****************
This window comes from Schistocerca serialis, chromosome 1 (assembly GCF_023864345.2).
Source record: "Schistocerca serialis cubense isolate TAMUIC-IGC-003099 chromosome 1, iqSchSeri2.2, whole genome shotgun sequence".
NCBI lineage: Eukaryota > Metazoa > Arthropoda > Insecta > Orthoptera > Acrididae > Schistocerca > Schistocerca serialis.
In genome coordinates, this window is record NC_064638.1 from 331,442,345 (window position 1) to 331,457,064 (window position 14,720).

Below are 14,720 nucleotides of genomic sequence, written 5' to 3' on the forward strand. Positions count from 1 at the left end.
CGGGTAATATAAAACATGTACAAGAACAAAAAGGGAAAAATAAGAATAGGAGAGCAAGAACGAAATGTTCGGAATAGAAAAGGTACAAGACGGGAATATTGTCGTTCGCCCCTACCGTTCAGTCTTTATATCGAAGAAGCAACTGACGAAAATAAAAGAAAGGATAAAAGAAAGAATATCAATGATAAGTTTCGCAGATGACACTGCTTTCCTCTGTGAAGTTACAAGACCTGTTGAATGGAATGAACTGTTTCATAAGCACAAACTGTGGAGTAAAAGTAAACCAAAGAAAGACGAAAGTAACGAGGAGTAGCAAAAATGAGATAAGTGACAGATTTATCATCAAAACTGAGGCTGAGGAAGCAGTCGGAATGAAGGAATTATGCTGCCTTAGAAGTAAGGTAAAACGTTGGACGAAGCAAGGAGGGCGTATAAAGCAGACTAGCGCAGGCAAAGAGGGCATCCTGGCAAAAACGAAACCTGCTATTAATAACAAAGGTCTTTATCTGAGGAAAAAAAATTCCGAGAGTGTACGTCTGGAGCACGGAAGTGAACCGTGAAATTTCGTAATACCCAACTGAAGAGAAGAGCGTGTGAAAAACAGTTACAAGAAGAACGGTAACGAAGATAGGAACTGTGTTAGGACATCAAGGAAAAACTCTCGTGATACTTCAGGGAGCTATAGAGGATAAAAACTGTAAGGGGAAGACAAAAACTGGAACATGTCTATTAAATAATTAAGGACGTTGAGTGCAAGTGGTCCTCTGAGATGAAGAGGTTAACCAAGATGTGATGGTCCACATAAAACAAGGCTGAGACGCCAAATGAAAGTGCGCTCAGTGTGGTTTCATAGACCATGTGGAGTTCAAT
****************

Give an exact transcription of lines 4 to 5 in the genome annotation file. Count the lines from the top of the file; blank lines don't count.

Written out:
In genome coordinates, this window is record NC_064638.1 from 331,442,345 (window position 1) to 331,457,064 (window position 14,720).

Below are 14,720 nucleotides of genomic sequence, written 5' to 3' on the forward strand. Positions count from 1 at the left end.